A CONVERSATION with FREDERIC C. RICH about GETTING to GREEN
Q: There are lots of books about the environment – what's different about this one?
A: Almost every environmental book is designed to convince the reader that we face environmental problems that are real and urgent – climate change, loss of biodiversity, and the like. They also tell us what is required to solve them, such as limiting carbon emissions or habitat loss. Getting to Green takes for granted that its readers know all this, and instead tackles the practical question of why we aren't making any progress in addressing these problems. Why haven't we as a country been able to take meaningful action to mitigate global warming? Why does environmentalism, despite broad public support, seem stuck in a rut?
Q: And the answer?
A: In a word, politics. Despite the blindingly obvious fact that a healthy environment is something in which liberals and conservatives have exactly the same interest, environmentalism is stuck in what I call the hyper-partisan vortex. So to move forward we have to figure out how this happened. Clean air and water was not a partisan issue in the 1970s and 1980s, so what changed? Understanding how and why we came to be so divided on the environment is the key to fixing things and moving forward.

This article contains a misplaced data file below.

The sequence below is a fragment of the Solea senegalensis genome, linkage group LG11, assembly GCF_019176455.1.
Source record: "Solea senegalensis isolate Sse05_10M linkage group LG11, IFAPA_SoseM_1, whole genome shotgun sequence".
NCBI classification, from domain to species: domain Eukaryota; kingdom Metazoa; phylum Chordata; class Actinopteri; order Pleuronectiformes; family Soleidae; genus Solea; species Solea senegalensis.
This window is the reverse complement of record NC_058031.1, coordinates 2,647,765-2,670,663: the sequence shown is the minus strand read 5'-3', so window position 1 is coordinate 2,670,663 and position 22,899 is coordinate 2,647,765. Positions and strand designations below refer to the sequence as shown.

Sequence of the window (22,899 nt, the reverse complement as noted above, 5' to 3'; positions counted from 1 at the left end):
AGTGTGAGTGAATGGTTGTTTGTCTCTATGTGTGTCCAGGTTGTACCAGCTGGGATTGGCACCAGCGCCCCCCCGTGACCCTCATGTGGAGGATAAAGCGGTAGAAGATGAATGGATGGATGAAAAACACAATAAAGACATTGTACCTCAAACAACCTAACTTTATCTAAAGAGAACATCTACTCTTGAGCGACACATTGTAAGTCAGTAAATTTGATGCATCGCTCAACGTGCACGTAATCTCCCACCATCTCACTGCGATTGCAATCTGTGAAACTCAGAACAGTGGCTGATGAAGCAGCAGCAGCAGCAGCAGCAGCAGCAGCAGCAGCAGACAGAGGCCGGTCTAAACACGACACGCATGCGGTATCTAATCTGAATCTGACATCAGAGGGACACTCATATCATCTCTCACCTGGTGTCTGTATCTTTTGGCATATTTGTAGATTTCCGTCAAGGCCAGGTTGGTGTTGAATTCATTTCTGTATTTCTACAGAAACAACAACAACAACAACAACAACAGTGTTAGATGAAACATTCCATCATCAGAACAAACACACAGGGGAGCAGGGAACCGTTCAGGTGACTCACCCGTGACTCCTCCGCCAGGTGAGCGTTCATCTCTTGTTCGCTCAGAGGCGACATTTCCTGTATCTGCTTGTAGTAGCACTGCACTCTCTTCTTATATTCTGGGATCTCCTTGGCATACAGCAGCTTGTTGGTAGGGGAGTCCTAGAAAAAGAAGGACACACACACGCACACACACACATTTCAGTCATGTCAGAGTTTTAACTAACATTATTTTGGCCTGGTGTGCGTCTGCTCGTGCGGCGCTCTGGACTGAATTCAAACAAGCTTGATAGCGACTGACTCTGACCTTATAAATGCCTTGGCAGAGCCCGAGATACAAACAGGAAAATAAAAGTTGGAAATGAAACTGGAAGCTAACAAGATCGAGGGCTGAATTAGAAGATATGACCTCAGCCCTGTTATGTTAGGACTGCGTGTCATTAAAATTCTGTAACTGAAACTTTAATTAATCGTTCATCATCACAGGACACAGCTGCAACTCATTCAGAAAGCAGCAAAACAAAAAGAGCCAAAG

Q: You spent many years as a lawyer representing big corporations, including big oil companies. Won't people think you are just speaking for big business?
A: Sure, I expect some will. But I also have spent decades deeply involved in the environmental movement, so others will say that I'm just a typical environmentalist trying to convince conservatives to turn Green. Anyone who actually reads the book will see that I'm not just advocating for either side. I write far more openly about the failings and problems of the environmental movement than other Greens have done, but do so from a position of complete solidarity with the movement's goals. And I don't think anyone else has articulated quite so directly why the Republican and conservative positions on the environment are a betrayal of everything that conservatism should stand for.
Q: It sounds like neither side will like the book very much.
A: Yes, I'm expecting that. In the book I talk about how the extremes on both sides – so-called "movement" conservatives and left-wing Greens – like nothing more than to shoot at anyone taking a centrist position. This is part of what makes it so hard for those in Congress to make compromises and do what we need to do to protect the planet. But making compromises and actually doing something to address climate change and other environmental problems is what most people want. I am absolutely confident that the great majority of Green leaders will agree with me that the movement needs to make changes to be more effective and that many conservatives are ready to ditch the aberration of market fundamentalism and reconnect with their long tradition of conservation of nature.